So it was a case of resort back to plan B.

In between family time and trips to the bar for rum punch, obviously for the ice as keeps you cool!
I worked up and down the beach casting and retrieving hopping the lead head through the eel grass when bang!
The lure stopped dead. The rod hooped around and line tore off the light clutch. Regaining some composure I eased the unseen fish towards the beach. All I saw was a flash of silver and then it really took off. As the reel screamed I thought it’s a @#$%÷### bonefish.

As I gained line and the fish tired a little . I got a better look and was slightly disappointed to see an angry looking barracuda looking at me.
Disappointed is the wrong word, I would have preferred a bonefish, but this little barracuda gave up a cracking fight.

After a few snaps I went for a release but at this point there was mayhem on the beach as all the locals came running down the beach shouting and screaming as I let go their free meal that evening. I am all for catch and release but in lesser off countries gifting a family with the fruits of my sport may mean a family gets to eat a good square meal that evening. After apologising and making a promise to the guys that they could keep anything else I caught, I resumed fishing. My promise proved to be the kiss of death as after that I never had any more action, not a bite not a sniff.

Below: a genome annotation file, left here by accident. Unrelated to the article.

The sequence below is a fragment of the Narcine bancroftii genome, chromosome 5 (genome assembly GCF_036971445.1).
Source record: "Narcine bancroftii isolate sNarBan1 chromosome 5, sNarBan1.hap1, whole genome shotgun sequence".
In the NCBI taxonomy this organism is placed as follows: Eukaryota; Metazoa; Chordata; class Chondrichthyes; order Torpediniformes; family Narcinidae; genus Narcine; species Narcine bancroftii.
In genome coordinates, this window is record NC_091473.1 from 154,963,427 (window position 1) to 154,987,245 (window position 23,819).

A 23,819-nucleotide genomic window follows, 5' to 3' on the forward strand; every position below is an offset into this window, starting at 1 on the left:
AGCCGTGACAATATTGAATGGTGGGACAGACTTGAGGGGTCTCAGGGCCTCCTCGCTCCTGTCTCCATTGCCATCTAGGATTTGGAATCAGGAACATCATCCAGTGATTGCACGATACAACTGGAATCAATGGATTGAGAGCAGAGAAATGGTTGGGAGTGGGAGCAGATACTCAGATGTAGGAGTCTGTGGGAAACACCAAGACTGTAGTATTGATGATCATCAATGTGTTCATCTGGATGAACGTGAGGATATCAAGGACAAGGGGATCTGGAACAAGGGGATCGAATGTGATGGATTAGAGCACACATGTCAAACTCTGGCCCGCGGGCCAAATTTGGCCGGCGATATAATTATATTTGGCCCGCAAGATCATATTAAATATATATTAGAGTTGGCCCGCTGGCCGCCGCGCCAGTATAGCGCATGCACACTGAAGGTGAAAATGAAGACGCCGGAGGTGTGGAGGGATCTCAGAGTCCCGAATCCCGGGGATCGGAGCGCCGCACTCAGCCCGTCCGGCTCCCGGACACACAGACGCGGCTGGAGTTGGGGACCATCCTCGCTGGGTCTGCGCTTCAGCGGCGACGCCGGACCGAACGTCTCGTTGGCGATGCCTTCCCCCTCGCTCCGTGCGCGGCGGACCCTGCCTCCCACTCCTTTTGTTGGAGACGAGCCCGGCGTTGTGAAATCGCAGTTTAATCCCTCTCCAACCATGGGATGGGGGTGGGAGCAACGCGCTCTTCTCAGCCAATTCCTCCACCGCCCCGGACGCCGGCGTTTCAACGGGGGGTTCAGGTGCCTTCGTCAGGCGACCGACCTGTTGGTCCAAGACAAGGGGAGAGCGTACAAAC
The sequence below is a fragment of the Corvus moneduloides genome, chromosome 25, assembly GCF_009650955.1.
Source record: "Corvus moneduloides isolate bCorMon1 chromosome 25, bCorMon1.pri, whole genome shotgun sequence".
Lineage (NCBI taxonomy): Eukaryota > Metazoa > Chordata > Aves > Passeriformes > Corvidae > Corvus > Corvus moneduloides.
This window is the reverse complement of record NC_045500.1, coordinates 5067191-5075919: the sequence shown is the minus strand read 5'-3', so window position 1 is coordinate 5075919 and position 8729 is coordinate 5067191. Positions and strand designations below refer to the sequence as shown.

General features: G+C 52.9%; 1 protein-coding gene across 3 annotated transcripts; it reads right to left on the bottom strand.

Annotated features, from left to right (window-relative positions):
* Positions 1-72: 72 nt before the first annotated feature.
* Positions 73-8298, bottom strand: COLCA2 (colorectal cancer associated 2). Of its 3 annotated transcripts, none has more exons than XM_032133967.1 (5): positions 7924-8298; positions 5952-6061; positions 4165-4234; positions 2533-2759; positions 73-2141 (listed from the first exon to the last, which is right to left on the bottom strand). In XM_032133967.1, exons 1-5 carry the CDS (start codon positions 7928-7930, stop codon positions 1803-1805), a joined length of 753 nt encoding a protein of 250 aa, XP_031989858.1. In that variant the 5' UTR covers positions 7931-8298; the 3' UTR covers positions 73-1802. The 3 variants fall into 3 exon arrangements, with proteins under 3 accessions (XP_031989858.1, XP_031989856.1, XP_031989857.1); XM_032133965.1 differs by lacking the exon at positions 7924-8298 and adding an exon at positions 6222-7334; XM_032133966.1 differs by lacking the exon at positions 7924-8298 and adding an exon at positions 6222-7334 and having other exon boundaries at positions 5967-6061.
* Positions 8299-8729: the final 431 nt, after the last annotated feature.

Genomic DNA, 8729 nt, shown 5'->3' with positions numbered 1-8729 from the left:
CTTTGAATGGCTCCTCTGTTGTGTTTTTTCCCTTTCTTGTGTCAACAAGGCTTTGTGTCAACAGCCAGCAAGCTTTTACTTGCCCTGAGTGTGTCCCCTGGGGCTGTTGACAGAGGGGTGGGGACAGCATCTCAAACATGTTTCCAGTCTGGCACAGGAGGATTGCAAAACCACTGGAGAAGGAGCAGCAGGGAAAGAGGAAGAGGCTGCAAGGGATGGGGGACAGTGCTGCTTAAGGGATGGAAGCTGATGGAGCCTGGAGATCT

A trip to Jolly harbour had me with my heart in spasms as 100lb tarpon rolled on and around my lure with no interest!

Days later I met fellow English angler Anthony, an Antiguan fishing regular, who pointed out to me the large snook working up and down the gutter at the waters edge. I cast lures in front of it, to the side of it, behind it, nothing! These fish were very hard to catch on lures. I have to concede that fishing at dusk or dawn with a big squid bait might have proved more successful!
On most of the menus on the island ,lobster is the speciality,  oddly enough when we were there it was off the menu. On enquiry i found that it was close season for them so that they can spawn and catching or keeping any lobster during close season is punishable by law.
Imagine my surprise ,whilst cooling off in the shallows, I nearly stepped on this beauty.


To add insult to injury. Once again out came the locals shouting and screaming. This time it was a prized delicacy and I really was public enemy number one ,as I released this beauty to make lots more baby lobsters. That really was it far as catches are concerned. I can’t complain though about the lack of fish. I saw loads, the rolling tarpon, the heavyweight snook in the gutters, the big stingrays in the shallows are fishing memories that I will carry in my heart forever.


Out of the water the comical pelicans,the mongoose, huge frigate birds hassling the local gulls. Little hummingbirds buzzing from flower to flower outside our apartment.
It truly is a tropical fishing paradise.